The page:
From this viewpoint, hours will vary considerably as institutions adopt different approaches to their teaching methods.

But students have become accustomed to viewing contact hours as a good way of working out value for money. A QAA report on student expectations found that contact time was considered the most important, if not the only, cost relating to tuition fees.

HEPI found that “those with least contact were least satisfied“, while NUS research found that some students look to contact hours as representing value for money. One student argued:

“If I am only in for three hours a week, why should I pay so much money? You want to tbe at uni and interacting with lecturers.”

Want to control time? (photo by MattysFlicks - CC BY 2.0)

Want to control time? (photo by MattysFlicks – CC BY 2.0)

Comparisons between students is easy. Even when there is good reason for a contrast in contact time between students, an imbalance does not make for a happy reaction. Take one such reply in the 2013 Student Academic Survey by Which? and HEPI:

“I’m a third year history student and only get three hours a week contact time. And yet I pay the same price as someone who has 12 hours per week.”

Nevertheless, the Which? report states that “contact hours have risen by just 20 minutes per week since 2006”. And while student expectations are understandably on the up, needs and expectations are two very different things.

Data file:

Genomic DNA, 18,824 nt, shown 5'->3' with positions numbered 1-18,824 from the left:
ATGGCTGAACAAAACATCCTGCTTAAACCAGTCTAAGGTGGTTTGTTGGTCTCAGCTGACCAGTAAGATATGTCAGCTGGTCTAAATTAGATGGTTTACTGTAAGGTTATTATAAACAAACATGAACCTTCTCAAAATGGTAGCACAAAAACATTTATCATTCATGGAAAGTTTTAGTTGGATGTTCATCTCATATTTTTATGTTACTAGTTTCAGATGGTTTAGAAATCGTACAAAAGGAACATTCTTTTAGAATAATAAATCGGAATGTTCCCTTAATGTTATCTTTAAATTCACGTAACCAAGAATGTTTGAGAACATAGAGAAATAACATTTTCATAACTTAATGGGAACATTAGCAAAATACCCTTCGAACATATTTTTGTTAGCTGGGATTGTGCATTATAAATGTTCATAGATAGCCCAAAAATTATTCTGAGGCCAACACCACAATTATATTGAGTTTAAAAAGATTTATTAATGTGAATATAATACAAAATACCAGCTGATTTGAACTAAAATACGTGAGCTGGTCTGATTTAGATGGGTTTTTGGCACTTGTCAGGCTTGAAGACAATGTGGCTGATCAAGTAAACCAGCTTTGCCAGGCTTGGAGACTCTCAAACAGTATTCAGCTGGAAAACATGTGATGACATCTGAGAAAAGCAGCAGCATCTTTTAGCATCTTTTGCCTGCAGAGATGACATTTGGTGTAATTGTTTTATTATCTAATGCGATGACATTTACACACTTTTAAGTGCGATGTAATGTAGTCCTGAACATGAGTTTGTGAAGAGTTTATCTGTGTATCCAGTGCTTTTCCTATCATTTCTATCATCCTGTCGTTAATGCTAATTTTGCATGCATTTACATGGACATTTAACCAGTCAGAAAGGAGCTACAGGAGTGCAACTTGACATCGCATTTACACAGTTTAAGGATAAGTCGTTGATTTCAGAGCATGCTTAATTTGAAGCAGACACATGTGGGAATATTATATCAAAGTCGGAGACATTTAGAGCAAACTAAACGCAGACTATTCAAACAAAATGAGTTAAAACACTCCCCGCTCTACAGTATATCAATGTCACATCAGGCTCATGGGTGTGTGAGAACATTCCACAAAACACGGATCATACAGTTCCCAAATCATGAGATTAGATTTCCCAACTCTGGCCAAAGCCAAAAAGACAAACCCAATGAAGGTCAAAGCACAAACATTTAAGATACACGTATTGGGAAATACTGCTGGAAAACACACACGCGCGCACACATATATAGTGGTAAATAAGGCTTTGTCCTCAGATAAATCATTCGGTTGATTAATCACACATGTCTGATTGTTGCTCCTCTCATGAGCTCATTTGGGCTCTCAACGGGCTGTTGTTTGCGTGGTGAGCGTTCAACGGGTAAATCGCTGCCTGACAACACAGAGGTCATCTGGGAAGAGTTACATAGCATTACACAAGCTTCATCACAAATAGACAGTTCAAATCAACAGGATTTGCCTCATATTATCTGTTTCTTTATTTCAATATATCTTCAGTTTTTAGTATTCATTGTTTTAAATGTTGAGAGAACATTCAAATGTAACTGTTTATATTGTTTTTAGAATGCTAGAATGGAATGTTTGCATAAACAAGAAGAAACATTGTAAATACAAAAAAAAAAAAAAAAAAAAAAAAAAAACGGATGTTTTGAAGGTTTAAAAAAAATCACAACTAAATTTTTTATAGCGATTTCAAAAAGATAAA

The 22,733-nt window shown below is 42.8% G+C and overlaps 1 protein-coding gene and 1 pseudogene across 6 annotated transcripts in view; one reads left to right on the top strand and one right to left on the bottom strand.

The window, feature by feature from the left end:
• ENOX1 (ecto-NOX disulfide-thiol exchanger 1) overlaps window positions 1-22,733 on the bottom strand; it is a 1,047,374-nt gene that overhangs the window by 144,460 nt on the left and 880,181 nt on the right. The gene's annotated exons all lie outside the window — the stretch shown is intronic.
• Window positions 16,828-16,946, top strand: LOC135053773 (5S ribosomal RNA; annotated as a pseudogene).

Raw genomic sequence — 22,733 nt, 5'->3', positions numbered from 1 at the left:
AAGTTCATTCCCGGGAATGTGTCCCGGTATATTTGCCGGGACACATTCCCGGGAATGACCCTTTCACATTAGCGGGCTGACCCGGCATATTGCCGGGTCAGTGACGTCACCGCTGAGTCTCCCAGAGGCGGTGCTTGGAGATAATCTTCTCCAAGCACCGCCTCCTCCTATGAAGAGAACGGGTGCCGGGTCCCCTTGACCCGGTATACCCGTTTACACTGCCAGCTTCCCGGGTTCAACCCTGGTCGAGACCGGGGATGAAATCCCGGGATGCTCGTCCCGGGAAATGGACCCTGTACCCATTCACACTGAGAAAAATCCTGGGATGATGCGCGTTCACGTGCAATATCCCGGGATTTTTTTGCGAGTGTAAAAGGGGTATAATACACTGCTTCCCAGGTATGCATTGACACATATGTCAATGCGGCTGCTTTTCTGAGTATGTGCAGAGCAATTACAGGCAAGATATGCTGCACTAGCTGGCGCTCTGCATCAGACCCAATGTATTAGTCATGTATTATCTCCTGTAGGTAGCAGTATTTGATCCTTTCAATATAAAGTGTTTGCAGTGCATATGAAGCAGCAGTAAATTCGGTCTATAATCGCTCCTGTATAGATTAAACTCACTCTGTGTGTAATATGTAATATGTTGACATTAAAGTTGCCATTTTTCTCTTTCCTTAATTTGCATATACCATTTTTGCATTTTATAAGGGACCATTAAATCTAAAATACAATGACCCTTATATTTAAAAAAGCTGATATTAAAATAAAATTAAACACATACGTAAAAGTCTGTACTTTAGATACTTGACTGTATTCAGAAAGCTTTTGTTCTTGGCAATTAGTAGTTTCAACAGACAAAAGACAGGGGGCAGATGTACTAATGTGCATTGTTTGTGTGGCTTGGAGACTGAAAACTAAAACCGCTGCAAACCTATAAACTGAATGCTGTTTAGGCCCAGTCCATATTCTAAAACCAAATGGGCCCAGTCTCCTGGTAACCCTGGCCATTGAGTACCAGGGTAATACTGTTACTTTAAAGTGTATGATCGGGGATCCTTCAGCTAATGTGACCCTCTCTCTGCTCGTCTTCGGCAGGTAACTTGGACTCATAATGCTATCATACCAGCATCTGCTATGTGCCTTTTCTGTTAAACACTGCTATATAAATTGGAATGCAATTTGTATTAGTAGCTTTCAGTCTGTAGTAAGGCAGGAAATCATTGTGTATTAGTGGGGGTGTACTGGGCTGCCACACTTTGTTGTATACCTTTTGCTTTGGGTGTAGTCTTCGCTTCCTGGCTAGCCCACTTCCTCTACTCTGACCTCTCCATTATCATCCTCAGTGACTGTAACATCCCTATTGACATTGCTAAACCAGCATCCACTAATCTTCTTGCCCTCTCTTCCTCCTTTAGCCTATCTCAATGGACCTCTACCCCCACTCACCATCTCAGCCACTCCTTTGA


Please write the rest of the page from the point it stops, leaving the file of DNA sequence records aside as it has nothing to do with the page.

The 2012 Sodexo University Lifestyle Survey found:

“…for those with fewer than 10 hours of lectures a week, 21% felt the debt was too high while the figure was just 10% for those who spent over 21 hours in lectures.”

But is it all about spending longer in lectures?

I have previously argued that not all contact hours are equal and that the term ‘contact hours’ has no context in isolation. It might be easy to break down the number of hours you spend each week into a monetary value, but it counts for nothing if the contact isn’t helpful.

Thankfully, students do appear to seek quality contact far more than lengthier contact. The number of hours may or may not be enough, but the most important factor on the minds of students has little to do with time. Take this year’s HEPI-HEA Student Academic Experience Survey:

“…two thirds of contact experienced by students was in class sizes of 16 students or more. There is a striking decline in the proportion of students perceiving educational benefits as the size of class increases.”

The report goes on to say that while a third of students wished for more contact hours, “…the findings here suggest that increasing the quality of contact (which is more probable in smaller classes) is likely to be more effective in improving the student learning experience than simply increasing contact hours”.